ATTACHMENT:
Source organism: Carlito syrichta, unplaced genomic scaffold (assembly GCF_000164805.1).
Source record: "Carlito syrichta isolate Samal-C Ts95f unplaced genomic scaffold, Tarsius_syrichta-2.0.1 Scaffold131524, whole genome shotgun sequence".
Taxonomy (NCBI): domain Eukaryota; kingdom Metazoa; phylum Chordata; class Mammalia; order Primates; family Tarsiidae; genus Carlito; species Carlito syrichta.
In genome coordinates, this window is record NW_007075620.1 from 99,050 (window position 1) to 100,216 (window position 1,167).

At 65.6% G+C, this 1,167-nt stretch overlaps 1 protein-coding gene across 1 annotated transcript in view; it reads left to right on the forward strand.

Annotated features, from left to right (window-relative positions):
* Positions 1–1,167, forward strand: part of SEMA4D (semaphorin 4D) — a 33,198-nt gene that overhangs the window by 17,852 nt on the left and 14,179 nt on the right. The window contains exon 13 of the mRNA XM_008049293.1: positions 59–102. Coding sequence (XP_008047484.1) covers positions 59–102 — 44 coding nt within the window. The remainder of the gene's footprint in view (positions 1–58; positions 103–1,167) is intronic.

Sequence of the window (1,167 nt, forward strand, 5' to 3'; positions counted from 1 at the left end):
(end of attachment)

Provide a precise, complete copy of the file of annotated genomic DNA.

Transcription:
Source organism: Carlito syrichta, unplaced genomic scaffold (assembly GCF_000164805.1).
Source record: "Carlito syrichta isolate Samal-C Ts95f unplaced genomic scaffold, Tarsius_syrichta-2.0.1 Scaffold131524, whole genome shotgun sequence".
Taxonomy (NCBI): domain Eukaryota; kingdom Metazoa; phylum Chordata; class Mammalia; order Primates; family Tarsiidae; genus Carlito; species Carlito syrichta.
In genome coordinates, this window is record NW_007075620.1 from 99,050 (window position 1) to 100,216 (window position 1,167).

At 65.6% G+C, this 1,167-nt stretch overlaps 1 protein-coding gene across 1 annotated transcript in view; it reads left to right on the forward strand.

Annotated features, from left to right (window-relative positions):
* Positions 1–1,167, forward strand: part of SEMA4D (semaphorin 4D) — a 33,198-nt gene that overhangs the window by 17,852 nt on the left and 14,179 nt on the right. The window contains exon 13 of the mRNA XM_008049293.1: positions 59–102. Coding sequence (XP_008047484.1) covers positions 59–102 — 44 coding nt within the window. The remainder of the gene's footprint in view (positions 1–58; positions 103–1,167) is intronic.

Sequence of the window (1,167 nt, forward strand, 5' to 3'; positions counted from 1 at the left end):